Politically speaking, as the NY Times' editors remind us this morning, it is not.
Government efforts to jumpstart private sector jobs growth are not succeeding--at least not fast enough to help Democrats in November.
Multiple, highly-respected, left-leaning bloggers on the economy, including Ed Harrison and Mark Thoma, are to a point of frustration with our nation's economic policymakers where they're officially throwing in the proverbial "policymaker's towel"; the rumor mill is running rampant in D.C. with commentary about how the President's top economic advisor has been shown the door; and, much to the chagrin of armchair pundits that talk of unemployment being a lagging indicator of the economy, the fact remains that hiring/employment is considered to be a concurrent or leading economic indicator (depending upon whose assessment you read about this sort of thing) of recovery; and, today, the Chairman of the Federal Reserve Board told us that hiring sucks and it's undermining our excuse for a recovery.
Today's pathetic initial weekly unemployment claims report just emphasizes the matter...
Weekly Initial Unemployment Claims increase 18,000
by CalculatedRisk on 4/08/2010 08:35:00 AM
The DOL reports on weekly unemployment insurance claims:
In the week ending April 3, the advance figure for seasonally adjusted initial claims was 460,000, an increase of 18,000 from the previous week's revised figure of 442,000. The 4-week moving average was 450,250, an increase of 2,250 from the previous week's revised average of 448,000.
The advance number for seasonally adjusted insured unemployment during the week ending March 27 was 4,550,000, a decrease of 131,000 from the preceding week's revised level of 4,681,000. Weekly Unemployment Claims Click on graph for larger image in new window.
The four-week average of weekly unemployment claims increased this week by 2,250 to 450,250.
The dashed line on the graph is the current 4-week average. The current level of 460,000 (and 4-week average of 450,250) is still high, and suggests continuing weakness in the jobs market. Note: There is no way to compare directly between weekly claims, and net payrolls jobs.
Knowing that the public votes their pocketbook, the bottom line (IMHO) is the Democratic Party has reached a point of no return with regard to the current administration's efforts to overcome GOP legislative branch obstructionism to get significant hiring back online in any sort of timely fashion--at least as it relates to limiting our party's losses in the November midterm elections.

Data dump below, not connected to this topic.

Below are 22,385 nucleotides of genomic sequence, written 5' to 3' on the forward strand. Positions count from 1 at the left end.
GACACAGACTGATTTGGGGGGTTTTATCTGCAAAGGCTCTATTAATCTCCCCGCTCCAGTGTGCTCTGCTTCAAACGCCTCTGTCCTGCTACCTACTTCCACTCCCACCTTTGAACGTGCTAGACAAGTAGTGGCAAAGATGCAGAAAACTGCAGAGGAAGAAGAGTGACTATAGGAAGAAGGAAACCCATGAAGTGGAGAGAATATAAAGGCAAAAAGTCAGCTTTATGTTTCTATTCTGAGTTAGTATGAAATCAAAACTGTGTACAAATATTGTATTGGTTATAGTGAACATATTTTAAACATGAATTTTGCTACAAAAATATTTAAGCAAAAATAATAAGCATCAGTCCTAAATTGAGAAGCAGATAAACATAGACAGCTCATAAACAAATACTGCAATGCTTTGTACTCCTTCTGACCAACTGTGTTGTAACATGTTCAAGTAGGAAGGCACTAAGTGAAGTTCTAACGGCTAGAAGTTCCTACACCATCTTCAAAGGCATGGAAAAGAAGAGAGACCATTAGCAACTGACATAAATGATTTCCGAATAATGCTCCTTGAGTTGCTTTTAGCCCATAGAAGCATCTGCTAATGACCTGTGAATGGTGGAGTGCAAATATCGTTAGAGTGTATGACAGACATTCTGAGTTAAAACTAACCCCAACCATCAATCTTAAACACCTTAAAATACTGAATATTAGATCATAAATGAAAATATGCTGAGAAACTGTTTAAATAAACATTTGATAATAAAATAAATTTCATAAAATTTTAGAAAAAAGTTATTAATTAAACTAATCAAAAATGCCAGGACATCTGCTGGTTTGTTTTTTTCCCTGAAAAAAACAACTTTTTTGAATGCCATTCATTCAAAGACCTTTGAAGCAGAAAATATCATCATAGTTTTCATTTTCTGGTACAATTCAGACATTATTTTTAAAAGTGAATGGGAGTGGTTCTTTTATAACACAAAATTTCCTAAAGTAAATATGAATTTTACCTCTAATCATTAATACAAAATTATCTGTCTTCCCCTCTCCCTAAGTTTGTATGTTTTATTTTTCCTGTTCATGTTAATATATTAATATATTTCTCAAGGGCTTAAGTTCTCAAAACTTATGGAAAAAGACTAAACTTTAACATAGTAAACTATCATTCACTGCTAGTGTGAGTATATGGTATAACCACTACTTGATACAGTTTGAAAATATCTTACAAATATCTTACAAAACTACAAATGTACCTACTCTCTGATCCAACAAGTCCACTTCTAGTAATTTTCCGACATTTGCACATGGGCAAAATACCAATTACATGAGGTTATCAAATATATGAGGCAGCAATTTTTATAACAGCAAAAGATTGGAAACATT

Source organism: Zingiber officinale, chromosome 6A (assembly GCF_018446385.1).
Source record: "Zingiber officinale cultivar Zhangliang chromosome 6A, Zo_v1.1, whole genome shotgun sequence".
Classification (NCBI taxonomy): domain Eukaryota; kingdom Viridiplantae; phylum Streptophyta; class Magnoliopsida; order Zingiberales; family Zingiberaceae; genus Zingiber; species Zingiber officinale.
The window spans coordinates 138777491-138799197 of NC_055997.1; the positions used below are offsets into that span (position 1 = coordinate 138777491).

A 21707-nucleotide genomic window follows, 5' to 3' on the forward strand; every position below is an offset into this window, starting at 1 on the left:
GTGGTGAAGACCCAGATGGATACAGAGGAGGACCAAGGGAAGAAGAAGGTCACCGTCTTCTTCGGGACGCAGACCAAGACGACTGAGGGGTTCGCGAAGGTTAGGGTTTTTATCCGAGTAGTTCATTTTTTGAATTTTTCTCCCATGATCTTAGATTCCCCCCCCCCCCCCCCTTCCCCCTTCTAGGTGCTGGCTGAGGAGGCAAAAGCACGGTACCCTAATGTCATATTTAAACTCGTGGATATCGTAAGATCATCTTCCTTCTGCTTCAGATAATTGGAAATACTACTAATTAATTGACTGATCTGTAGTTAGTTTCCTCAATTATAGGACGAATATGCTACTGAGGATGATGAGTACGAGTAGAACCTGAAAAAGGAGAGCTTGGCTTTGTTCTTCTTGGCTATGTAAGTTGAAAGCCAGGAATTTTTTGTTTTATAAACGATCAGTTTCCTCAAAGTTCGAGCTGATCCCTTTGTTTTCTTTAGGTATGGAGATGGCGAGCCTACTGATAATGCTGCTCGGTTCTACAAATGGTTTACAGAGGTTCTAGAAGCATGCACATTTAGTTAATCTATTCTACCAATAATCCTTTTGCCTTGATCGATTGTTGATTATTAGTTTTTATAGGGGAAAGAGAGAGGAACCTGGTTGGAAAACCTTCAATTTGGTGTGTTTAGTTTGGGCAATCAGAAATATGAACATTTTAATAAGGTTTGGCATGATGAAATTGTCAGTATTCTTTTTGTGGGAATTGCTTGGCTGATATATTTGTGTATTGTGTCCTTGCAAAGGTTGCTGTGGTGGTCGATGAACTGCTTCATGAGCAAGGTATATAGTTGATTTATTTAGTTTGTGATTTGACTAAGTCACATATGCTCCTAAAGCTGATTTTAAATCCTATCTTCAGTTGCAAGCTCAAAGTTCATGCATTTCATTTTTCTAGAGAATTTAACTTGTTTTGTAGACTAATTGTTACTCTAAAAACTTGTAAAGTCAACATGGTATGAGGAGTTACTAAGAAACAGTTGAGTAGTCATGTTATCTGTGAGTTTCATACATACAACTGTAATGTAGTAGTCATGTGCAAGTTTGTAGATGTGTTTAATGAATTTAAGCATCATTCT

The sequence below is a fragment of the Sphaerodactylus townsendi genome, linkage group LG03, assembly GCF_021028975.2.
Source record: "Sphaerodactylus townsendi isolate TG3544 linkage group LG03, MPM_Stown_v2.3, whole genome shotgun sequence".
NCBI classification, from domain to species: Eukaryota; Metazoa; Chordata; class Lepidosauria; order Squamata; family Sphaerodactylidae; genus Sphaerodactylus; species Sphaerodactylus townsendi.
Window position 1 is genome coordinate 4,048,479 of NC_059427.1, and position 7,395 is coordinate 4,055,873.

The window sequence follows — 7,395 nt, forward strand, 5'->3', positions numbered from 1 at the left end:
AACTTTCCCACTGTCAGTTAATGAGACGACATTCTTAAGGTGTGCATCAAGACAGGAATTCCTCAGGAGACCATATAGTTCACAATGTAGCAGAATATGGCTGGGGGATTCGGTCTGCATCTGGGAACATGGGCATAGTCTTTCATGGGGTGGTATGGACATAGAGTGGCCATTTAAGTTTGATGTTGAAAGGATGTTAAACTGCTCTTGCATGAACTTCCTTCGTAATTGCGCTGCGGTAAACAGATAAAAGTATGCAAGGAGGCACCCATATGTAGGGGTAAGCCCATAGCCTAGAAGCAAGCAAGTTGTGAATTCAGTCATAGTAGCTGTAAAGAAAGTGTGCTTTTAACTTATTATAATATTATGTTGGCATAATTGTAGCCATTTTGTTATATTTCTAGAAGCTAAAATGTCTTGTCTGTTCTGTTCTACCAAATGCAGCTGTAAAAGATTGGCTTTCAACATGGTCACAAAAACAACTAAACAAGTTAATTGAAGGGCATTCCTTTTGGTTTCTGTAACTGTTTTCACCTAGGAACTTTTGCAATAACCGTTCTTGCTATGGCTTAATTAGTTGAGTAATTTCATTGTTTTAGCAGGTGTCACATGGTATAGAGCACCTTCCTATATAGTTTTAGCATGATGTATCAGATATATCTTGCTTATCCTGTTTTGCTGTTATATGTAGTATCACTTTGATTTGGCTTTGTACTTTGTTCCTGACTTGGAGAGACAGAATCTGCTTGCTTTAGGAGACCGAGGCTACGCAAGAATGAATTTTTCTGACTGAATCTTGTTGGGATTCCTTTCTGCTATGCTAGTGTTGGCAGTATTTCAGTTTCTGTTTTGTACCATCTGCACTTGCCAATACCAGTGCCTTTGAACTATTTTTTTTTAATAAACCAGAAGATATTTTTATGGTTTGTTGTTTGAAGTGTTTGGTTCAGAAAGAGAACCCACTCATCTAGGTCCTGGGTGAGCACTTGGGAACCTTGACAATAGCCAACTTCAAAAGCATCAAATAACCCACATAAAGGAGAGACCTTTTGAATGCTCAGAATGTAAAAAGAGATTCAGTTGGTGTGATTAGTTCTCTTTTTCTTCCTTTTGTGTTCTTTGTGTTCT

Who ya' gonna' call? Dr. Feelgood? More armchair, wannabee economic pundits accentuating the positive attributes of a half-filled glass with a hole in the bottom of it? (I'll have one of whatever they're drinking, please.) Or...the New York Times?
The editorial page lede from today's NY Times tells us that the President has said that our government may "help to create conditions for renewed hiring," but it can't replace the 8.2 million jobs that have been lost over the past couple of year.
The editors of the grey lady "couldn't agree more..."
Job Creation Basics
New York Times
April 8, 2010
...The question is whether Congress will do what is needed. The job situation is dire. But Republicans have apparently decided that grandstanding about the deficit is more important.
The economy added 162,000 jobs in March, a welcome gain after more than two years of nearly uninterrupted losses. But unemployment remained stuck at 9.7 percent. And without more government support, it is unlikely to fall much anytime soon.
Most of March's job gains were temporary positions with the Census Bureau or in the private sector. The Census Bureau will keep hiring for a while, but the jobs will end by the fall. Private-sector temporary jobs won't become permanent unless employers see steady economic growth, which is far from assured as stimulus spending fades later this year.
As states try to close their deficits with tax increases, consumers cut back on their spending, which harms businesses and hiring. As states cut spending, there is less business for private-sector contractors and more layoffs of government employees. Already in March, state and local governments shed 9,000 jobs.
That is why it is so critical to extend unemployment benefits through the end of the year and get more aid to states. Jobless benefits are the most powerful way to bolster waning demand during times of high unemployment. State aid also flows quickly to contractors, employees and beneficiaries, whose spending then supports jobs.
The Times notes that the administration's being "...right about the policy isn't enough." The President "...needs to get the politics right. Americans are nervous about the deficit, and so far the Republicans are carrying the debate."
In closing, the Times' editors tell us the President needs to "make the case to the public" regarding emergency aid for workers, directly, and for the hard-pressed states, in general. They conclude, "High unemployment is bad news for all Americans."
Five words to live by through the November mid-term elections: WE NEED MORE JOBS, NOW!